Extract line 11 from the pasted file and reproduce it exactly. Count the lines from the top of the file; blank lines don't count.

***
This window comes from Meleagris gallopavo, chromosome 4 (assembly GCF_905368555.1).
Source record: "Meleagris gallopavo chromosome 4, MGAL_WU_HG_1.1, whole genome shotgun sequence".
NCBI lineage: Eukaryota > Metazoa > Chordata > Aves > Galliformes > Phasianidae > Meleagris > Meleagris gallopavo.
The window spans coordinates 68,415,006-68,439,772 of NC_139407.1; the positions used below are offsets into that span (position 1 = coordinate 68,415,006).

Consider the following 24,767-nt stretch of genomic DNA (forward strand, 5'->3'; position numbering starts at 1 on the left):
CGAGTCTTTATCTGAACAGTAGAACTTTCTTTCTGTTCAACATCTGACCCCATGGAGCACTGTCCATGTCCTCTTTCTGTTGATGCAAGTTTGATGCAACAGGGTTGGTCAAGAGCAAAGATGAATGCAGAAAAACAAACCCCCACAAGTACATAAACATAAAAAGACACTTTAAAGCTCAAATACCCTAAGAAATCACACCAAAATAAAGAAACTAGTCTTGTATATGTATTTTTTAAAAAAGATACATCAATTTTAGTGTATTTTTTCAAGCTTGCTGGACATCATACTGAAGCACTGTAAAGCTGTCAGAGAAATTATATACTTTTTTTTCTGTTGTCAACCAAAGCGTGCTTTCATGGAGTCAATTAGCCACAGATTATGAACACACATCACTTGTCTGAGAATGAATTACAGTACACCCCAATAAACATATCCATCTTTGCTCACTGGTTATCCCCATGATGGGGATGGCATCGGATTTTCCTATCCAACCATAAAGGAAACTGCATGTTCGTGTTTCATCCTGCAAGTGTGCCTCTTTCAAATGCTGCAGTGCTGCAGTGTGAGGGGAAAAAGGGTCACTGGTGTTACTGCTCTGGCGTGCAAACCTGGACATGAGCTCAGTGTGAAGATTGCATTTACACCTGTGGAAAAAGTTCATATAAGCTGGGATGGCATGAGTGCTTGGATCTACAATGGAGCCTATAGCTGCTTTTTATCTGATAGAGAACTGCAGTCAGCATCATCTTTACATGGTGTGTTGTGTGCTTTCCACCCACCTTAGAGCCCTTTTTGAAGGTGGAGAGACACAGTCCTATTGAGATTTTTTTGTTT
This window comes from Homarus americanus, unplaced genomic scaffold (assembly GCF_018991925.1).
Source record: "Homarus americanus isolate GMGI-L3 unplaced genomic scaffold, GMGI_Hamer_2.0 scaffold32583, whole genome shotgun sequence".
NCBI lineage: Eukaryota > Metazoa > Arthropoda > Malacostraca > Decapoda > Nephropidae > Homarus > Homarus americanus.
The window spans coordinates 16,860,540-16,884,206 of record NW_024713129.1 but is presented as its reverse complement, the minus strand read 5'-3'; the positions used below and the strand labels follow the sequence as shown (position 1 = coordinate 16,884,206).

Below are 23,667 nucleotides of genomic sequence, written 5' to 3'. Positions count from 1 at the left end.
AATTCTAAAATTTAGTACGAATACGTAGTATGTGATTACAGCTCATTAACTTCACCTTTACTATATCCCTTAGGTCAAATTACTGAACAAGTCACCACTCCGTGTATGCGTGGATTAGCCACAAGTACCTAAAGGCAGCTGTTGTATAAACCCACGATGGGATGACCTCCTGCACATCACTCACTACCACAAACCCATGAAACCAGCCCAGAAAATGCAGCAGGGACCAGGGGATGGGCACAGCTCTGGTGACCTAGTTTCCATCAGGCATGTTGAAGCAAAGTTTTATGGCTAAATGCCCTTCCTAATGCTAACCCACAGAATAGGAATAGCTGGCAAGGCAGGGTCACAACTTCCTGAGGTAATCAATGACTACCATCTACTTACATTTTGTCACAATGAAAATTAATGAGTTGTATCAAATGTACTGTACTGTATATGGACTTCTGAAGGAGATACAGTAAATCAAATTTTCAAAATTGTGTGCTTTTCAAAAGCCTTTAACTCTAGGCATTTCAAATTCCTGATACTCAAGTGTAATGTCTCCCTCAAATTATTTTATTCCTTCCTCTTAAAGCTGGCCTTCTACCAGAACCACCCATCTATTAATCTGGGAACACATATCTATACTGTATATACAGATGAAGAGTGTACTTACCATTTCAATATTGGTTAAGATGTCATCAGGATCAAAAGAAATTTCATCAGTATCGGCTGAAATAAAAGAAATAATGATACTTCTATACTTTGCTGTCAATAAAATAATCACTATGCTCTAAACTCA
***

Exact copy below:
Below are 23,667 nucleotides of genomic sequence, written 5' to 3'. Positions count from 1 at the left end.